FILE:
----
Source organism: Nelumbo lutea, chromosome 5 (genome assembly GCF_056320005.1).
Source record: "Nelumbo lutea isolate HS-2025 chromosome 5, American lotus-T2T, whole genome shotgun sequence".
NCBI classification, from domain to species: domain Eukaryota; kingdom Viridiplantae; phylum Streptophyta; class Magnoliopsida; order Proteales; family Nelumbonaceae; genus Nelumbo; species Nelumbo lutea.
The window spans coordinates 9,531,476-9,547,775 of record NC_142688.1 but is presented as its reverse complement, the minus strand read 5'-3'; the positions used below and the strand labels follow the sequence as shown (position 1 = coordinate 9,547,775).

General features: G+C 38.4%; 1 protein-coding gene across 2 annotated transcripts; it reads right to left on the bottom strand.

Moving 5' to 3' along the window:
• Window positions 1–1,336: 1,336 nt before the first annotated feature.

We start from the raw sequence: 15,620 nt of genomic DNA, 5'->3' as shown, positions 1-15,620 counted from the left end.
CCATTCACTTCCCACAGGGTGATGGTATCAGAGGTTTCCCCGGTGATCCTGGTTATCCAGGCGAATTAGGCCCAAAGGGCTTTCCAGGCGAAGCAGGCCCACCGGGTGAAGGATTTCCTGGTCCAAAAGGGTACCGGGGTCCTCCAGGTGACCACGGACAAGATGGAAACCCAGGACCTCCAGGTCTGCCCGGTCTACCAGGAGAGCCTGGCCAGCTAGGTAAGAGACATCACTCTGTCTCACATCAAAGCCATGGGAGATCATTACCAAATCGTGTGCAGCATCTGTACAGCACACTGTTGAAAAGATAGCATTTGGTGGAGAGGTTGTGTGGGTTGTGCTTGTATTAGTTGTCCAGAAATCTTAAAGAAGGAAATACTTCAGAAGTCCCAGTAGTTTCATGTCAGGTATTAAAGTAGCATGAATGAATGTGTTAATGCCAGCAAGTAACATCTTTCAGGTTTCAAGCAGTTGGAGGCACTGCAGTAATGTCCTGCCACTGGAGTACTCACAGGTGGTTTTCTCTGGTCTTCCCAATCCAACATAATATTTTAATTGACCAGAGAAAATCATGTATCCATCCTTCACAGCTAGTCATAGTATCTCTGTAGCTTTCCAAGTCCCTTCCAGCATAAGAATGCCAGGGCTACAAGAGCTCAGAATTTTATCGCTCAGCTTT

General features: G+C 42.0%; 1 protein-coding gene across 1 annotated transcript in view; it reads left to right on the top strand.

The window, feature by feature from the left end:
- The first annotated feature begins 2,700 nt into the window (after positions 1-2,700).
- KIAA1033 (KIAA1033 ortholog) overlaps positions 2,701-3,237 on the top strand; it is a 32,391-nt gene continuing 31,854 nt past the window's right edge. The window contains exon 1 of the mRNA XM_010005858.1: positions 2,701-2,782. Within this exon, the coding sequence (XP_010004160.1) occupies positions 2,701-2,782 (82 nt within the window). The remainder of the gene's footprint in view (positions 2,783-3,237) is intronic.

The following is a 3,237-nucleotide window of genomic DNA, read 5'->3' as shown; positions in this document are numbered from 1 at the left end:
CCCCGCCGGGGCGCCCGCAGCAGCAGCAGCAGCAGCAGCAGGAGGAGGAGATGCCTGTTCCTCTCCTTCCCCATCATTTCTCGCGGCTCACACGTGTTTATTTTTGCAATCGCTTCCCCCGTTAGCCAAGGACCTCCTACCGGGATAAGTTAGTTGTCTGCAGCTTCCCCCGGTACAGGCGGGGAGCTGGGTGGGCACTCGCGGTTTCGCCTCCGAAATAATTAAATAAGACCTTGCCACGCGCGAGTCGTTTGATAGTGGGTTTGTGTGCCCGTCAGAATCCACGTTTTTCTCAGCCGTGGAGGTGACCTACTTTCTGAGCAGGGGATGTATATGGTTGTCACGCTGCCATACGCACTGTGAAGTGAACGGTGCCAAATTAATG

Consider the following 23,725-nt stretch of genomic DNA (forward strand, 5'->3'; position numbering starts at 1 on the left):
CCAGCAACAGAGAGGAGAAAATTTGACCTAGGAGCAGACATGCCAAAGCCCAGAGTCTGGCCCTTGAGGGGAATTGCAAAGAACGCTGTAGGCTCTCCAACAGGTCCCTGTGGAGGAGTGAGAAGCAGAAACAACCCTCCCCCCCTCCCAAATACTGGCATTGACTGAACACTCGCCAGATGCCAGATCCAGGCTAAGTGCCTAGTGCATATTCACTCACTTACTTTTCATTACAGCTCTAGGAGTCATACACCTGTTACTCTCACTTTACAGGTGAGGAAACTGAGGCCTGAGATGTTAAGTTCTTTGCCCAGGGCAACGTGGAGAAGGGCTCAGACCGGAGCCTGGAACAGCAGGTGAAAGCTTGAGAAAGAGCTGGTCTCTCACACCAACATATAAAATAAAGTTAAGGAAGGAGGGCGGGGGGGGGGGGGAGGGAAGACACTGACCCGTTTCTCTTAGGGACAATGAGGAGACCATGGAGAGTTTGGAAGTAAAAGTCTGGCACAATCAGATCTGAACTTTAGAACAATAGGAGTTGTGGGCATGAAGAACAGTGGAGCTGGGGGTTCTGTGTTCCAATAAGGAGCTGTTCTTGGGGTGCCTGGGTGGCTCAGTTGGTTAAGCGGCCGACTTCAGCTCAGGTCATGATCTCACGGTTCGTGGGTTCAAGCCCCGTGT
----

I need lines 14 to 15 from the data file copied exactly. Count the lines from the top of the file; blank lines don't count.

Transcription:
The following is a 3,237-nucleotide window of genomic DNA, read 5'->3' as shown; positions in this document are numbered from 1 at the left end:
CCCCGCCGGGGCGCCCGCAGCAGCAGCAGCAGCAGCAGCAGGAGGAGGAGATGCCTGTTCCTCTCCTTCCCCATCATTTCTCGCGGCTCACACGTGTTTATTTTTGCAATCGCTTCCCCCGTTAGCCAAGGACCTCCTACCGGGATAAGTTAGTTGTCTGCAGCTTCCCCCGGTACAGGCGGGGAGCTGGGTGGGCACTCGCGGTTTCGCCTCCGAAATAATTAAATAAGACCTTGCCACGCGCGAGTCGTTTGATAGTGGGTTTGTGTGCCCGTCAGAATCCACGTTTTTCTCAGCCGTGGAGGTGACCTACTTTCTGAGCAGGGGATGTATATGGTTGTCACGCTGCCATACGCACTGTGAAGTGAACGGTGCCAAATTAATG